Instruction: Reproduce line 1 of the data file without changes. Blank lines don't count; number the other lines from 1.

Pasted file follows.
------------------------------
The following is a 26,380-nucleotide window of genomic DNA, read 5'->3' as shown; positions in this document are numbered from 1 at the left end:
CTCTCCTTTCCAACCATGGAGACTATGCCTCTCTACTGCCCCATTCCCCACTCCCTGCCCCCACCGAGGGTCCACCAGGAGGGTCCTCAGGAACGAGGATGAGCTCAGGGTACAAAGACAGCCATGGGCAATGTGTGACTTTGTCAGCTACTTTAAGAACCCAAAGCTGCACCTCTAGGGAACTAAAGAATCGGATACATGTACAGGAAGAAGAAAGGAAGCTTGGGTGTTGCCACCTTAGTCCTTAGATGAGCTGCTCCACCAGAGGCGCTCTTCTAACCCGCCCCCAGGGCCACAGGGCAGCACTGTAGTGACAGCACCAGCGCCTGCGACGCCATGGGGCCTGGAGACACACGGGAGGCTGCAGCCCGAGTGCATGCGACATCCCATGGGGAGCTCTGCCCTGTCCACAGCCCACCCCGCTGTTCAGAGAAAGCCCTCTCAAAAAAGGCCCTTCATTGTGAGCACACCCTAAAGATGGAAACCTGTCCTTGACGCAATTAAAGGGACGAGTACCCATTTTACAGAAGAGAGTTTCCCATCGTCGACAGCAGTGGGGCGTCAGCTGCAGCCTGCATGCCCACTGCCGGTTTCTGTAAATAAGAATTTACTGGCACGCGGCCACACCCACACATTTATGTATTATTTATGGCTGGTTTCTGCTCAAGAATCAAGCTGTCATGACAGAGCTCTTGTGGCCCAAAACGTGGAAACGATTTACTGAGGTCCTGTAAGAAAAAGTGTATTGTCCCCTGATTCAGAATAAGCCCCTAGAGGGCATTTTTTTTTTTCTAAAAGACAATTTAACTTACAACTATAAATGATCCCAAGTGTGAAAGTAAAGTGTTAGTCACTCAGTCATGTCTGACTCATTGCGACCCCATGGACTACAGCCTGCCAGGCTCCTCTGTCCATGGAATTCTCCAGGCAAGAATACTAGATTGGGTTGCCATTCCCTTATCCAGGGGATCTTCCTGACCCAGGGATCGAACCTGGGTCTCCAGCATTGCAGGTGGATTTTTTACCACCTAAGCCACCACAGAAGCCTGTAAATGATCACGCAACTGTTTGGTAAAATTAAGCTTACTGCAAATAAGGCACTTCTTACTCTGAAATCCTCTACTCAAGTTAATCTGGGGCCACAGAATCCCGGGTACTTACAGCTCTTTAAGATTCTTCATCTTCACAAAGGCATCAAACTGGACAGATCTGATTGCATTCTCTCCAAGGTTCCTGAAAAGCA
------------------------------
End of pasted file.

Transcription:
The following is a 26,380-nucleotide window of genomic DNA, read 5'->3' as shown; positions in this document are numbered from 1 at the left end: